Officials human, but losing still hurtsBy KEITH NIEBUHR, Times Staff Writer
© St. Petersburg Times
published January 12, 2003
What would you do?
What would you say?
Would you scream? Would you cry? Would you punch something? Would your blood boil? Would you sit still and stare blankly into space?
If you lost the big game because of an officiating boo-boo, how would you react?
If you can, try putting yourself in the shoes of the coaches and players who lost last week's New York-San Francisco NFL playoff game.
The Giants were eliminated after pass interference wasn't called on the final play. The NFL admitted its officials messed up -- two days later.
Citrus football coach Larry Bishop, like most in his profession, knows what it's like to have a game decided by an official.
"We had a game at Dunnellon a few years ago," Bishop said. "We were down 21-16 and there was like two or three minutes left. We were driving and we broke a long run and scored."
Or so he thought.
"There was a penalty called way behind the play. It was holding. It was so far behind the play that nobody saw it.
"I don't know if it was a bad call or not, but it was 40 yards behind the ball carrier when it was thrown."
Citrus lost 21-16. The Hurricanes finished 4-6.
It wasn't the NFL playoffs and the flag wasn't thrown on the final play, but to Bishop, his staff and the Citrus players that night, that didn't ease the pain.
There must be a feeling of helplessness for those on the field when the yellow hankie comes out.
"You really feel for the kids," Bishop said. "They played so hard. You get to a certain point and you scored; you're elated to go up in the game, and then it's a complete turnaround."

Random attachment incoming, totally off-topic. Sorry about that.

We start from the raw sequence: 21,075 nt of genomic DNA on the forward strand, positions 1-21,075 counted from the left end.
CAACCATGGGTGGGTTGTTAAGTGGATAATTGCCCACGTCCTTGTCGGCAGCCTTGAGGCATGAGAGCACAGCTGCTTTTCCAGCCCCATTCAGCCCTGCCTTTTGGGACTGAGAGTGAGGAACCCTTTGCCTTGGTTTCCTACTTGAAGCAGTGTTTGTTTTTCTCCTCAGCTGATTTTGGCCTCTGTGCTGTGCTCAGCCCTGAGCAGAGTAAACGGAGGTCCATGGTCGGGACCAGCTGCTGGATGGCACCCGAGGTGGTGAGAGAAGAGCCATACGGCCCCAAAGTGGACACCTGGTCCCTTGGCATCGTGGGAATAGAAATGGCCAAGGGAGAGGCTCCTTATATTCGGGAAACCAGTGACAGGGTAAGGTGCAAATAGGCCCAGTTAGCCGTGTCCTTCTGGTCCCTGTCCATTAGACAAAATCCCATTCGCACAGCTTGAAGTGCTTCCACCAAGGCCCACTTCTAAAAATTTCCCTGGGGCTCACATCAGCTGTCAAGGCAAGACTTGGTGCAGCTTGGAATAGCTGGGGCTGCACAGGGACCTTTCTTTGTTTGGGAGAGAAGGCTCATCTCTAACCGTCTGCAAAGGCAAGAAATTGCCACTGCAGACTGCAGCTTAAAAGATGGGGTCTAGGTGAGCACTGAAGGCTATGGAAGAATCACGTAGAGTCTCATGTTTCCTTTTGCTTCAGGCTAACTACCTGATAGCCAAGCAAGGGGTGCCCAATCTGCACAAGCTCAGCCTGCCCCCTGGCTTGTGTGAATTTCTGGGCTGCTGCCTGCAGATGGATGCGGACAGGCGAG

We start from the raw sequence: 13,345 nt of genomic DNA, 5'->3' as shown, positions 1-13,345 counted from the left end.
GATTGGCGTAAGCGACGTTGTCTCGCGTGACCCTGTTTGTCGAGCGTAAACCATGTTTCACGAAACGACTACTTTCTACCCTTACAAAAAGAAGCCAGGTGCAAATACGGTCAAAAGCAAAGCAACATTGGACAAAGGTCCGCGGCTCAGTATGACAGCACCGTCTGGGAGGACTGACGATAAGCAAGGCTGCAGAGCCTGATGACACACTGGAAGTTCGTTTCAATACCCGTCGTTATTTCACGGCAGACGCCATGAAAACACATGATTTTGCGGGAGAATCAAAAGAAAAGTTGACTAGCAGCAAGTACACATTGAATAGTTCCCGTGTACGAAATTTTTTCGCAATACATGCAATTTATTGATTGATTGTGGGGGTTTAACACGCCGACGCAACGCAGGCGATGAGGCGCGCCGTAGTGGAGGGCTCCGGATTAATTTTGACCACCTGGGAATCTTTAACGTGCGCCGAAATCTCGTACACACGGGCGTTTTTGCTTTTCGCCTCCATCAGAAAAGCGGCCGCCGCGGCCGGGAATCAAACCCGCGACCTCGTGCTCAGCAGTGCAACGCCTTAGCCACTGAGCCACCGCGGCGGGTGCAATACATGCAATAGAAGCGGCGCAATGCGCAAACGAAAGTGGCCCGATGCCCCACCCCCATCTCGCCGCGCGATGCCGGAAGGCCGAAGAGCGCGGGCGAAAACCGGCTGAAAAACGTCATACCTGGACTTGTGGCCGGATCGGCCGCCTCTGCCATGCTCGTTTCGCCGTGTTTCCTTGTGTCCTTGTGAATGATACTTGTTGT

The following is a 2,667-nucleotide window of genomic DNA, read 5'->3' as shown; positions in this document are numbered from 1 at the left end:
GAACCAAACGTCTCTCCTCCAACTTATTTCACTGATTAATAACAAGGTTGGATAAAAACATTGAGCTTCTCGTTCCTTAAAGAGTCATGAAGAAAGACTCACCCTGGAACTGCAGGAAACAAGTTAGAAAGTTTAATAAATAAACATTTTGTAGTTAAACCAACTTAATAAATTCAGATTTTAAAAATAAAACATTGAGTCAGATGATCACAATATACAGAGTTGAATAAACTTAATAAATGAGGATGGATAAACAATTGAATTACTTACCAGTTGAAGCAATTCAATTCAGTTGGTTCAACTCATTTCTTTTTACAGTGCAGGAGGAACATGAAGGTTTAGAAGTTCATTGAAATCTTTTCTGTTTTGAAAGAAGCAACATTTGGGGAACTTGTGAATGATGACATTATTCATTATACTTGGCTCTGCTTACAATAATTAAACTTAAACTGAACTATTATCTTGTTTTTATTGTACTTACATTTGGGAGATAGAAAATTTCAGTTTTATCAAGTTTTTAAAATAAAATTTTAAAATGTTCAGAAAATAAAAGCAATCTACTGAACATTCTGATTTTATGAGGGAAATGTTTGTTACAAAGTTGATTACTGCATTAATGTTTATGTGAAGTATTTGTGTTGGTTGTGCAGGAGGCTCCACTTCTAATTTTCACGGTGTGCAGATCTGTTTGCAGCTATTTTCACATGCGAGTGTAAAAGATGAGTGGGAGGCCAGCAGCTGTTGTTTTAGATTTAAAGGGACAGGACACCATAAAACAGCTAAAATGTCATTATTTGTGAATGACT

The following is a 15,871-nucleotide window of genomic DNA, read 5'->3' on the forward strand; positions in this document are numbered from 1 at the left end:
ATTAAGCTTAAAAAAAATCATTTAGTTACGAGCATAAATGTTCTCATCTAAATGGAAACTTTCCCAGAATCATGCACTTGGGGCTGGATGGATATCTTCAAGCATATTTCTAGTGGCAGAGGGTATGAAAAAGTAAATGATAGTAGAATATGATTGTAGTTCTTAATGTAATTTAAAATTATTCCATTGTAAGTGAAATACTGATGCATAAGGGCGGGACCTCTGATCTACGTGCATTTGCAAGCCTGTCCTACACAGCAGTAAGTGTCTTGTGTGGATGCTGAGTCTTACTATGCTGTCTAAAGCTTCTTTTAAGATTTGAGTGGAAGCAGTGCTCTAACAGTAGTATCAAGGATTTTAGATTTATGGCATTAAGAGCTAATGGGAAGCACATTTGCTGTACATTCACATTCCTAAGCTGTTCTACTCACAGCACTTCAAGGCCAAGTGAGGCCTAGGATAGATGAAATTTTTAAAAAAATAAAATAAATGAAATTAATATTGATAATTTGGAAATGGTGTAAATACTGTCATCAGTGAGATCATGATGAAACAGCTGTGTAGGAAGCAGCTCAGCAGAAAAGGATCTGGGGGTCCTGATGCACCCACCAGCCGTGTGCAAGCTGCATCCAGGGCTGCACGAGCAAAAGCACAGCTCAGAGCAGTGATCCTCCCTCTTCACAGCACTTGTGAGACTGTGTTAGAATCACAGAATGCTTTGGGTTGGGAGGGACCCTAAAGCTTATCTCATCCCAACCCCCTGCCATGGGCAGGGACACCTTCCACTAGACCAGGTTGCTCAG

I asked Bishop what went through his head at the end of last week's Giants-Niners game. His thoughts were much like mine. And probably a lot like yours.
"I was astonished," Bishop said. "The officials didn't spend any time consulting with each other to figure it out. It was like, 'Here's the play, here's the call and that's it.' They didn't consult and any good officiating crew will do that."
Lecanto coach Dick Slack knows exactly what he would have told the players if he were coaching the Giants.
He said, "You don't worry about what officials are doing. There might be a bad call, but you're a player not an official.'
"It's not an infallible system at any level. But what are you going to do, stomp your feet and cry? That was unfortunate for the Giants. It wasn't the right call, but there's not a lot you can do."
And what would Bishop tell them?
"Everybody makes mistakes," Bishop said. "Players make mistakes. Coaches make mistakes. Officials do, too. You try to keep that in mind.
"Once it's over with and you have no recourse, and you can't convince them to change the call, what you've got to do is try to tell them that officials are human."
Saying all that probably doesn't make the hurt go away, but it should help put things in perspective. Life, of course, isn't about having things always go your way. It's more about overcoming adversities. How we deal with disappointment says a lot about who we are.
To their credit, the Giants seem to have handled things well.
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